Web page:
Mother Nature is teaching us how HUMANKIND, REGARDLESS OF RACE/BELIEFS CAN come together AS ONE, STAND AS ONE & work together AS ONE for PRESERVATION of our race~ As we see the devastation here on USA soil – destruction is happening across the world….. instead of hate, discord…war, we need to remember these hard times and the good we can do working together~
My heart is heavy as I watch tv today… As a history buff I have researched many storms, sicknesses & wars thru the years… and my conclusion is we keep repeating our mistake… over & over again! Time to start focusing on our one true solid proof of our life = what created us…. for dust we came & dust we will become… Mother Nature needs all our help…. we are the ones destroying this planet!
If a planet could be pissed…. I’d say our’s is!!!!
As I am turning 50….
I am reflecting on my years…
Did I do enough?
I know I will…
FROM here…. on out~
Those that steal, kill or hurt in anyway… remember…. it is your soul that lives with the burden…. you will pay in one form or another for your action… it will haunt your mind forever… love is the one true choice…. find peace, try being the better person… we alone chose our action, we alone have to live with those choices~
TRUST me when I say….. you never forget~
I have put a free viewing for my research book online for everyone: James Chagum – Chief of the Barkhamsted Lighthouse Village, is now able to be viewed on any computer, cell or tablet~
This research book is 25+ years in the making and I am SUPER excited & proud of this final edition~
Thru the years I have printed out these research books, to fix and correct the errors and it has led to making of this! I was seeing the story unfold as I hunted down our ancestors… page by page, person to person… I was uncovering a beautiful story… what was believed to be a myth… was real and I was a descendant of that story…. the Barkhamsted Light House People~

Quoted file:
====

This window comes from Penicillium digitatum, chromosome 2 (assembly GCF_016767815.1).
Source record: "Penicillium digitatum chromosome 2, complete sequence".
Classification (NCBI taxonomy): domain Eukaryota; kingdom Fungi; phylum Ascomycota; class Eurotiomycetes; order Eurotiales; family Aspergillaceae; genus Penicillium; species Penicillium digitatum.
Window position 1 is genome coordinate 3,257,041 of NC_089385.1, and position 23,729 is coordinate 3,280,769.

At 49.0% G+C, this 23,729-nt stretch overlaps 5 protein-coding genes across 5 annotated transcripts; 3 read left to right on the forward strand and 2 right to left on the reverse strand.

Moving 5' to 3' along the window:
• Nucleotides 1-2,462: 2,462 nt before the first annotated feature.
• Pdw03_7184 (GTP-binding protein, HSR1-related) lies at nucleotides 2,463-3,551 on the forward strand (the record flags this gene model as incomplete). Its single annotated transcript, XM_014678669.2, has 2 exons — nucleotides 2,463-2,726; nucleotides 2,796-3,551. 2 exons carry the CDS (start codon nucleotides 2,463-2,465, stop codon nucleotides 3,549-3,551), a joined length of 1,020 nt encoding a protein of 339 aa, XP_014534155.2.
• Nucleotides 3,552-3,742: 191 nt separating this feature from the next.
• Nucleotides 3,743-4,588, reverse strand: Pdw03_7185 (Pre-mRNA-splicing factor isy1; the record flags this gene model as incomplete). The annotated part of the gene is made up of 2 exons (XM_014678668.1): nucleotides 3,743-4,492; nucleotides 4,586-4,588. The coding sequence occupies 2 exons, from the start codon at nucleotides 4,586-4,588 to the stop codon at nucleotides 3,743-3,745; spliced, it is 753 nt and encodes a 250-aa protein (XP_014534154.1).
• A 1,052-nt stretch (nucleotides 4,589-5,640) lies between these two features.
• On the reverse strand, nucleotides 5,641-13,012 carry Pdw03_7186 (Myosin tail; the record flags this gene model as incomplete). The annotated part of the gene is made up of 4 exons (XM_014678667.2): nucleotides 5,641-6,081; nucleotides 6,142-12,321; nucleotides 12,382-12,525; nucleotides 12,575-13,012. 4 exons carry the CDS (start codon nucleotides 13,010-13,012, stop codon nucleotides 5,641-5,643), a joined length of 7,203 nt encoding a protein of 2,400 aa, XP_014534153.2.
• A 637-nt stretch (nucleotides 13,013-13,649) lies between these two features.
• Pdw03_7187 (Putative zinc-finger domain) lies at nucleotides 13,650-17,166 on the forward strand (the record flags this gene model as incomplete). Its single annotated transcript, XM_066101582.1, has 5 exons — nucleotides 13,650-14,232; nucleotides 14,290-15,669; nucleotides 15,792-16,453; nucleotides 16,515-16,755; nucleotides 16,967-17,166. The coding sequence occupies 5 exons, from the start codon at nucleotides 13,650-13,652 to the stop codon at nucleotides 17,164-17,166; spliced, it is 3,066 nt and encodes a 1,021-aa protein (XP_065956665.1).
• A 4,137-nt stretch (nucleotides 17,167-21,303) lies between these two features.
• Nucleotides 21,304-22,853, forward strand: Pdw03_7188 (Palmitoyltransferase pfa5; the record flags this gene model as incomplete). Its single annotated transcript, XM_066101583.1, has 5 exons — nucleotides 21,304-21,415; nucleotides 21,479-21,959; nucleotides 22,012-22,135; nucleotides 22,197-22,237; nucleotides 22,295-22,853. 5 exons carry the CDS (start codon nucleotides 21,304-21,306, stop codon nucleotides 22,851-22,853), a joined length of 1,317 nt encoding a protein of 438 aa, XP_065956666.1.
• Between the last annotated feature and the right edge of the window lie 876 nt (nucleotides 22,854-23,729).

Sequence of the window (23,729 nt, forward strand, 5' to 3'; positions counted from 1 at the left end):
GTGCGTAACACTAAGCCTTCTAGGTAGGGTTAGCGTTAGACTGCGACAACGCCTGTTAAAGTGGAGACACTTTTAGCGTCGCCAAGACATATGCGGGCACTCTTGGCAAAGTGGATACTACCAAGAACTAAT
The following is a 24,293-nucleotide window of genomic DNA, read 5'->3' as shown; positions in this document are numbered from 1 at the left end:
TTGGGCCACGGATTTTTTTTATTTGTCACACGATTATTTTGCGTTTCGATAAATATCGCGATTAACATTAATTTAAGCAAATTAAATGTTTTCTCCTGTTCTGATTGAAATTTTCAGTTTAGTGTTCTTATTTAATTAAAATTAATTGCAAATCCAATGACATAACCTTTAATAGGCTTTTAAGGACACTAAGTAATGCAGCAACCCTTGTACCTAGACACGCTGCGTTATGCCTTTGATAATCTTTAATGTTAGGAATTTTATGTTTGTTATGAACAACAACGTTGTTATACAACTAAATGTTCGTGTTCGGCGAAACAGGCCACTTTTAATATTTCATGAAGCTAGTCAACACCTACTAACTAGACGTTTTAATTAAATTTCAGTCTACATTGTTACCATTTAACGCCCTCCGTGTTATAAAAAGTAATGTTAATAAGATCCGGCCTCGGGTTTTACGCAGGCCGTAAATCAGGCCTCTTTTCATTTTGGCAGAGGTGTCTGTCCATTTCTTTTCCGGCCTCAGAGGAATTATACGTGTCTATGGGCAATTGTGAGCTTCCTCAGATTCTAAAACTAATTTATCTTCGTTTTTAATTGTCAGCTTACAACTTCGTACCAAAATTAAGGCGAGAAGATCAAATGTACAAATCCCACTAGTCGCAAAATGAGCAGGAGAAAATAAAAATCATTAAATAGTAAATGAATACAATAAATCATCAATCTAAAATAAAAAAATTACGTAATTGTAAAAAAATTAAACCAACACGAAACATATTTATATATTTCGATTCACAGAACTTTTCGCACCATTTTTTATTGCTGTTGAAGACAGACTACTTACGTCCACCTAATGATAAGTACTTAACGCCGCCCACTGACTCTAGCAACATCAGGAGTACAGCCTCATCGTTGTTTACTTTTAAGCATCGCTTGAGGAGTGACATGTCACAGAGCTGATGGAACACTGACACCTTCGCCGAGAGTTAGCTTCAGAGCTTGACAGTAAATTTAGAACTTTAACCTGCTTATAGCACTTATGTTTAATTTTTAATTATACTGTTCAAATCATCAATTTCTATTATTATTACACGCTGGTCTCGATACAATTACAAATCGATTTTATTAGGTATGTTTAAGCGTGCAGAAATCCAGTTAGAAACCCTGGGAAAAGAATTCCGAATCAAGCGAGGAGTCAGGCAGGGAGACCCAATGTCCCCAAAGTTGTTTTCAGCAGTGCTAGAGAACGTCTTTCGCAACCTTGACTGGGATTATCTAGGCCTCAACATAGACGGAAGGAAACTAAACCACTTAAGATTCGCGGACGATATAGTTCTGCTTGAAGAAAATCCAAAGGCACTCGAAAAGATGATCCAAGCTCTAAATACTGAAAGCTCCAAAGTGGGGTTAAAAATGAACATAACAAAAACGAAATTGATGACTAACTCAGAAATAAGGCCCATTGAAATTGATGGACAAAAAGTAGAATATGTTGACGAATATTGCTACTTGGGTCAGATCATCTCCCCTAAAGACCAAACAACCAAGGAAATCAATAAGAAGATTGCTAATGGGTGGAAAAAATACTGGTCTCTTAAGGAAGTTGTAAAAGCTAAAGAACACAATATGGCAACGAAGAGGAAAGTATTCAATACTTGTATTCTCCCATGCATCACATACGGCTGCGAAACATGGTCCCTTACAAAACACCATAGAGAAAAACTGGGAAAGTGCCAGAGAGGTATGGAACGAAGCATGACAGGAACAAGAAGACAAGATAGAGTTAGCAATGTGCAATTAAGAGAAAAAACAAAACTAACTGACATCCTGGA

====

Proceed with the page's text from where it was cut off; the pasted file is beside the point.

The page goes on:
This research book is dedicated to my Father…. May he rest in peace knowing… “I found our Native American Roots” and I know in my heart I will continue doing genealogy til MY dying days…
Due to this being 598 pages and VERY extensive, I am SELF publishing this: For a printed version it will be $150.00 (Sponsorship – which includes a stylus pen/personal lineage IF a descendant & I will sign the book, along with a surprise 🙂 ) I am also putting out a digital version which will be $50.00 (best to just click this link – it is free to view online for anyone! It can’t be downloaded, edited or printed thou… printing will only be done by me~) All money received will go to help me do more research and take needed trips.
Please let me know what you think of this research book… This is actually the 1st one I feel is publishing quality.
This Research Book can also be found on tab above: Coni’s Research Books
In that tab look for:
Barkhamsted Lighthouse – Barkhamsted CT
NEW!! James Chagum – Chief of the Barkhamsted Lighthouse Village by Coni Dubois – Updated 8/1/17
Note: Printed version of this research book comes in 2 parts – DUE to so many pages had to put it into 2 parts, which I find is great because it gives me a reference book in my hands while looking at the main research book.
"Get your edges TWICE as SHARP"
Children's and Young Adult Author and Founder of the FInding Corte Magore Project
This site is dedicated to the ancestors of the Johnson, Booker and Petruff families of Rhode Island, Connecticut and Pennsylvania and thier connecting lines of lineage.
My quest of finding my ancestors (& a bit of my life)
Searching for Forgotten Forebears - A Work in Progress
Myths, legends, folklore and tales from around the world
the spaces between
Serving the interests of genealogists since 1967
Quest for Our Native American Roots
Essays on Heritage and Culture